History Courses and Presentations, Family Fun and a Final Word on Rockstars

I was so pleased to see that many of my friends were named amongst the medallists and ‘top tens’ of the ‘Genealogical Rockstars’ poll. Congratulations to all the winners, nominees and to those who weren’t nominated but none the less play a vital part in keeping the wheels of the family history world rolling. The list of nominees gets more and more impressive by the year and I am always awed and slightly puzzled as to how my name gets included on a list that contains the big names of the genealogical community. Although I was just out of the medals this year, I was humbled and honoured to be 4th in Britain and the Commonwealth and 5th in Europe. Thank you to John Reid for organising this and for being so restrained in the face of those who chose to throw brick-bats rather than bouquets. Thank you so much to anyone who voted and helped to make this a representative and valid exercise and thank you especially if I was amongst those who you felt deserved your vote.


Jo Rutherford Photography

Now for the Family Fun, with apologies to those who also follow Swords and Spindles’ blog. In my guise as Mistress Agnes, along with my Swords and Spindles colleagues, I will be giving those of you within traveling distance the chance to enter my world. On Monday 24 October we will be turning the clock back to Bideford’s hey day. Mingle with Sir Francis, friend to John Davie, Bideford tobacco merchant. Try on our armour, dress as we do or play with the toys of the time. Would you cope as a Tudor housewife? Just how heavy is that bucket of water, how difficult is it to card wool, or to churn butter? The Parliamentarians are building Chudleigh Fort, come and train as a pikeman and help to defend the town – we will not ask questions about which side you are on. Take part in our craft activities. Plague is threatening Bideford, you may see rats and plague masks. Do you know what food we would have eaten or how we ‘cure’ you when you are ill? Master Christopher will be available for consultations. If the weather is fine Master Christopher will even be shooting people. This event is ideal to keep your descendants happy over half term but it is for folk of all ages. Anyone who is interested in family, local or social history will be able to find out more about life in the 1600s. We will be at The Pollyfield Centre, Avon Road, East-the-Water, Bideford from 10.30-4.00. Entrance is free for children, with a suggested donation of £2 for adults. Please ‘express your interest’ to ensure that the event goes ahead. This is being run by Bideford Creatives as part of The Way of the Wharves project. You can also visit the event page on Facebook.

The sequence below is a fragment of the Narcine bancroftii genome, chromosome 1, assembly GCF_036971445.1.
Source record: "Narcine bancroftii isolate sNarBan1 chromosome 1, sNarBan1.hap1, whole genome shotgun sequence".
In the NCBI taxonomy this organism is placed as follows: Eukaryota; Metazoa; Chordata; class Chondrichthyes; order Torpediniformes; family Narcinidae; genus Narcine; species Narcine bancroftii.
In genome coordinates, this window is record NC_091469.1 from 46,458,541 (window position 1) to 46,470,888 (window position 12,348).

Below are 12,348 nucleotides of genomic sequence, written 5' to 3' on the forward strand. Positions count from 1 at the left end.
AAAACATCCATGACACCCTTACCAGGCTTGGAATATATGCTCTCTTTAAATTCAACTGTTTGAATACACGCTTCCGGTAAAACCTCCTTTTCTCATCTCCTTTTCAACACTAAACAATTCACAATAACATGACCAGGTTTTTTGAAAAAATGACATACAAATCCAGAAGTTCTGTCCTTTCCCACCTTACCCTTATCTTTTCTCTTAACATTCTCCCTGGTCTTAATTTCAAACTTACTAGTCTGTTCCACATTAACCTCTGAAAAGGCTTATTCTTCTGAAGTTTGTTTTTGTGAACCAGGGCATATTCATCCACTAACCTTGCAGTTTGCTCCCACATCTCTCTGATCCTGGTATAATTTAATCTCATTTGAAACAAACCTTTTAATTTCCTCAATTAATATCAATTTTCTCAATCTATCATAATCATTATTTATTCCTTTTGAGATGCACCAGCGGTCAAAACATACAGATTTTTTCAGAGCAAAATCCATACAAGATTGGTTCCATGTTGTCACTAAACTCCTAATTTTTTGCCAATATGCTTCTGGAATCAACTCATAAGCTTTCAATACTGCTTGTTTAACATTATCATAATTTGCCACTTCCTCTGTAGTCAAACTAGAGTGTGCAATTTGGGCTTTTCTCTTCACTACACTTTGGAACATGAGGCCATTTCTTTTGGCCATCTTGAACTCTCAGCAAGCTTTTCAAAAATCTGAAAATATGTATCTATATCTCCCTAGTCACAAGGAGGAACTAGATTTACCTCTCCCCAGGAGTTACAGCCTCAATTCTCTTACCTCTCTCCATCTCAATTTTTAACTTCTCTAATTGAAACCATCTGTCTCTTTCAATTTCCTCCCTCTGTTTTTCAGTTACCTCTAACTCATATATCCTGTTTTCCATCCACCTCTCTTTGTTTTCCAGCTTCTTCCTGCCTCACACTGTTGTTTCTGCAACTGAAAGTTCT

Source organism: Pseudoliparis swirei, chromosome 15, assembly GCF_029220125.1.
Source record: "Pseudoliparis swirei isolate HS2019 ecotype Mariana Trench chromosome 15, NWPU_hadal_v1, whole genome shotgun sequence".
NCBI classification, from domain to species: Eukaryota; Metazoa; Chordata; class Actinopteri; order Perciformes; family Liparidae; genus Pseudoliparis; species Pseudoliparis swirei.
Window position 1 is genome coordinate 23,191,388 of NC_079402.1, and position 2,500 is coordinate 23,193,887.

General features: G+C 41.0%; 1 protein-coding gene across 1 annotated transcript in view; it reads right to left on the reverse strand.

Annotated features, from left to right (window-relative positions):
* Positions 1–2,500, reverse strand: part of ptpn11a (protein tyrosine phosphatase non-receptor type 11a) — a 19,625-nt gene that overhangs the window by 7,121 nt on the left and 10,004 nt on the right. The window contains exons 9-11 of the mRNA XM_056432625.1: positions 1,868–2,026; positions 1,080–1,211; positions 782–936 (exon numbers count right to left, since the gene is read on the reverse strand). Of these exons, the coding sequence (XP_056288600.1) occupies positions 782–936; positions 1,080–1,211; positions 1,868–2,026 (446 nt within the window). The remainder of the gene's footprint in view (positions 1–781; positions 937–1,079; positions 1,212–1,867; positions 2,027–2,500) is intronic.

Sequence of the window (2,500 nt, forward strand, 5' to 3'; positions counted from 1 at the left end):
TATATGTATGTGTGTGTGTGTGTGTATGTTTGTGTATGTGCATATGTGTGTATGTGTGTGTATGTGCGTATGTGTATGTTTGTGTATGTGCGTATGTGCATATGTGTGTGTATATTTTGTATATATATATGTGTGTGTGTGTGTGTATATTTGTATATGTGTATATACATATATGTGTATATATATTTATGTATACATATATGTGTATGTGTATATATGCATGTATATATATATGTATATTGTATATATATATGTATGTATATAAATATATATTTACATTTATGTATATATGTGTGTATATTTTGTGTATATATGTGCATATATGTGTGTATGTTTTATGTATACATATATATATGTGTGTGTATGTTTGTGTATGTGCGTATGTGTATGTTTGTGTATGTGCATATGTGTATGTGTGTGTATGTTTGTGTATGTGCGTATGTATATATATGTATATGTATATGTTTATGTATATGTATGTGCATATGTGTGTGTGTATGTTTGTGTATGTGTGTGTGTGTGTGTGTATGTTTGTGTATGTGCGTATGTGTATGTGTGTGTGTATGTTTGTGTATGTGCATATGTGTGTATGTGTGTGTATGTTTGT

Apart from a flurry of seventeenth century talks to adults and coping with the responses to our Swords and Spindles mail shot, I have been showing people round the local area, enjoying their reactions as they revisit the homes of their ancestors. Add to this, listening to a fascinating local history presentation about fifteenth and sixteenth century recusants in my home parish and it has been a very full week. It is always a pleasure when my audience enters into the spirit of the presentation, so I was amused to receive a thank you message that read, ‘I am sorry that you could not come to give your presentation to us this week. You will pleased to know that Mistress Agnes, who you sent in your place, gave a very entertaining and informative talk.’

One Pharos course has come to an end and I look forward to starting to tutor another (that is a sell out) next week. There are however spaces on Devon History Society’s day course that I am conducting at The Plough in Torrington on 18 October. This is a course for anyone who is studying people and places of the nineteenth and twentieth centuries. Non-members of the society are welcome. A booking form, which also covers other October events can be downloaded from their website.